Community solar expansion in Michigan would contribute nearly $1.5 billion to the state’s economy over the next three decades, according to a study released by Michigan State University (MSU).
The study, conducted this fall by MSU Product Center/Center for Economic Analysis, examined the impact an expansion of 900 MW of community solar over five years would have in Michigan, enough energy to power approximately 171,000 homes. It was conducted by Drs. Steven R. Miller and William Knudson of MSU’s Department of Agricultural, Food and Resource Economics.
Researchers concluded the installation and ongoing maintenance of community solar projects in Michigan would create 18,500 well-paying jobs and contribute $1.4 billion to the economy over the next 30 years.
“After analyzing the economic contributions of community solar power, it’s clear that the addition of these types of installations will significantly contribute to the state’s energy and general economy,” Dr. Miller said. “There’s no question that this would provide Michigan with positive benefit according to our analysis.”
According to the analysis, each year for five years, the installation of community solar projects around the state would support 900 well-paying jobs, generating about $318.56 million in labor income over 30 years and contributing nearly $475 million in cumulative gross state product.
A single installation of a 5-MW community solar project would directly employ about 15 Michigan workers and support about 30 well-paying jobs with an income of just under $2 million once accounting for secondary effects. In addition, the analysis estimates that a single 5-MW community solar project will contribute nearly $3 million annual gross domestic project during the installation phase.
“Community solar is a win-win for Michigan and this important new study from researchers at Michigan State University proves it,” said Jim Murray, Midwest director for the Coalition for Community Solar Access. “Michigan would benefit greatly from the significant jobs and economic impact that community solar would bring across our state, including rural, urban and suburban areas. We urge lawmakers to pass community solar legislation so the hardworking people of Michigan can begin to realize these substantial economic benefits.”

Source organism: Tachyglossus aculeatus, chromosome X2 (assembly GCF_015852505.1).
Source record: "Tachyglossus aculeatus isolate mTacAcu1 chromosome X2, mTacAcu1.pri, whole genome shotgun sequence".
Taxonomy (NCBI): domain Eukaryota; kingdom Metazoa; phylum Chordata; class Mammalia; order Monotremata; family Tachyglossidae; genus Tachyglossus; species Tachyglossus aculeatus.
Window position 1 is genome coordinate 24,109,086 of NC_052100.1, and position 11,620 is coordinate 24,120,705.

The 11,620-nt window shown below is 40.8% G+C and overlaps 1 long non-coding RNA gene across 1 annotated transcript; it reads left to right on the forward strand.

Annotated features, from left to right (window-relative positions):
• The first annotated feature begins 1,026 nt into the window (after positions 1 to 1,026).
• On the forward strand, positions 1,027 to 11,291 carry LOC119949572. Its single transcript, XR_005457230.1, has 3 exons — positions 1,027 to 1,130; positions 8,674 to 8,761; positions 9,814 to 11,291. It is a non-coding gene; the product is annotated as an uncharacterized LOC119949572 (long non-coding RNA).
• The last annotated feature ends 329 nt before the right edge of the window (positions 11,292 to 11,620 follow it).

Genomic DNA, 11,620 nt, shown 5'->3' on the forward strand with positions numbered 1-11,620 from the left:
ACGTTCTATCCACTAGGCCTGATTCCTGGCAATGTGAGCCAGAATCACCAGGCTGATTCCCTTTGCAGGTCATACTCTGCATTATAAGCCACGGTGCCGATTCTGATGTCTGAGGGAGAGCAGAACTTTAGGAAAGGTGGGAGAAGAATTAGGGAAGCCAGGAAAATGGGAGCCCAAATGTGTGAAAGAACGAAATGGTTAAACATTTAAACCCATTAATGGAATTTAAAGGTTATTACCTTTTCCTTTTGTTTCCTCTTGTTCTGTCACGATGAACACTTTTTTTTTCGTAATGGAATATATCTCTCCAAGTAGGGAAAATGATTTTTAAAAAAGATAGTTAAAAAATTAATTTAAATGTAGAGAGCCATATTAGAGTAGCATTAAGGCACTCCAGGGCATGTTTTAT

The study identified how the ongoing operation and maintenance of community solar projects would contribute to the economy as well. The research showed that annual operations and maintenance associated with one facility would support three well-paying jobs, nearly $180,000 in annual labor income and contribute roughly $414,210 to the gross state product. Over the 25-year lifespan and over all projected community solar projects, the operating and maintenance expenditures would directly or indirectly support 423 well-paying jobs annually, generating $412.36 million in total labor income and generate $952.01 million in cumulative gross state product.
“The numbers are clear — community solar will bring us the kind of economic and infrastructure support Michigan really needs, while also increasing customer choice, competition, and bill savings, to create a more resilient energy grid,” said Ed Rivet, executive director of Michigan Conservative Energy Forum. “It’s time to make renewable energy available to all our residents by expanding access to community solar.”
Community solar refers to a solar array located within a community where multiple customers can subscribe and receive credits on their utility bills for their share of the power that is produced, just as if the panels were on their own roofs. Through community solar, people can be connected to a local solar installation providing subscribers equal access to the economic and environmental benefits of solar generation.
The Michigan Community Solar Alliance (MCSA) was formed in May 2021 to advocate for the expansion of community solar in Michigan. Policy restrictions currently prevent the expansion of community solar in Michigan and the alliance is advocating for the passage of House Bills 4715 and 4716, sponsored by state Reps. Michele Hoitenga and Rachel Hood.
News item from MCSA